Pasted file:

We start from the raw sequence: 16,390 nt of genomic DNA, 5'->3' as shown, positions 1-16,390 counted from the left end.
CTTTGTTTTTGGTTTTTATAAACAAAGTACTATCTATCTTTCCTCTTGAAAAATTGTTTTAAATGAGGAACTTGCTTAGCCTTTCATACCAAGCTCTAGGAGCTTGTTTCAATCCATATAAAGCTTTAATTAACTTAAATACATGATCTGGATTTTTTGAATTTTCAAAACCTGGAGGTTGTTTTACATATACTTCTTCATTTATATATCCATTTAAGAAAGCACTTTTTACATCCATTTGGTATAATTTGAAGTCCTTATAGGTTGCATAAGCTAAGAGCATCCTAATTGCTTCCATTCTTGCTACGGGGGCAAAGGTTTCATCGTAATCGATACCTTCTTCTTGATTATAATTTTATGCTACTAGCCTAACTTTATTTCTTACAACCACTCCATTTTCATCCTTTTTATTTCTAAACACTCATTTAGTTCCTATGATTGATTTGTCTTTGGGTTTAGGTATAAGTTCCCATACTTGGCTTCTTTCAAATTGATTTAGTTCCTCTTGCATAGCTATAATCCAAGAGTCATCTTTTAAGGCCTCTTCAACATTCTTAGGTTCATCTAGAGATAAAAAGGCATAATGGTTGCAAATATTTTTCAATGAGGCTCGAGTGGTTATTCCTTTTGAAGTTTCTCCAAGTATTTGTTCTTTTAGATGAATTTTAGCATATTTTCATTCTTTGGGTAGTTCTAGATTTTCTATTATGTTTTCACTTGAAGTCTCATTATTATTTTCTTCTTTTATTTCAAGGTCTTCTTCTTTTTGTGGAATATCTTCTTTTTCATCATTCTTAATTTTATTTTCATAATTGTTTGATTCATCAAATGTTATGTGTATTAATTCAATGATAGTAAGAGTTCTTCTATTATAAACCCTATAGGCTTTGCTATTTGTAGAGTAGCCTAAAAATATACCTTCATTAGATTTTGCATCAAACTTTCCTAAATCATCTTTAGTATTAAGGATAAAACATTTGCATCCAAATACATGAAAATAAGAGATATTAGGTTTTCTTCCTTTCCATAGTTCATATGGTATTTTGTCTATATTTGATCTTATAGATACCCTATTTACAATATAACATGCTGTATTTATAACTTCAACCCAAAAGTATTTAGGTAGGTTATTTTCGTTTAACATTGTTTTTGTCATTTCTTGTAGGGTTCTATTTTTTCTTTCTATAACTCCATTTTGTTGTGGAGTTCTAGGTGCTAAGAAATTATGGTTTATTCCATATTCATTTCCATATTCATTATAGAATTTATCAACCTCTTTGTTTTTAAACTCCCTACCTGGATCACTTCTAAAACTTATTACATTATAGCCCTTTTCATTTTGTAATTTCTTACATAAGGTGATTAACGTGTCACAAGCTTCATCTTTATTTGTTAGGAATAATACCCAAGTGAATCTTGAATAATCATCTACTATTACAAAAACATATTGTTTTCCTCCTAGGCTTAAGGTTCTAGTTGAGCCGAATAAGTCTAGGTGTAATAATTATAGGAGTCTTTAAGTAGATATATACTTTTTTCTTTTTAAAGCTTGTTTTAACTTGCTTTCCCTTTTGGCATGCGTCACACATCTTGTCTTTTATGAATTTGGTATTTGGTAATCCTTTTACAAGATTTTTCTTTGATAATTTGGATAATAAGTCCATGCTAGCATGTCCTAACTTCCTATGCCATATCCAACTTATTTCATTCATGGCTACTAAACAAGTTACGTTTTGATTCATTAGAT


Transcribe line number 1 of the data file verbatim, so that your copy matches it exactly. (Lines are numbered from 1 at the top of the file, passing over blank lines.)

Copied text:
We start from the raw sequence: 16,390 nt of genomic DNA, 5'->3' as shown, positions 1-16,390 counted from the left end.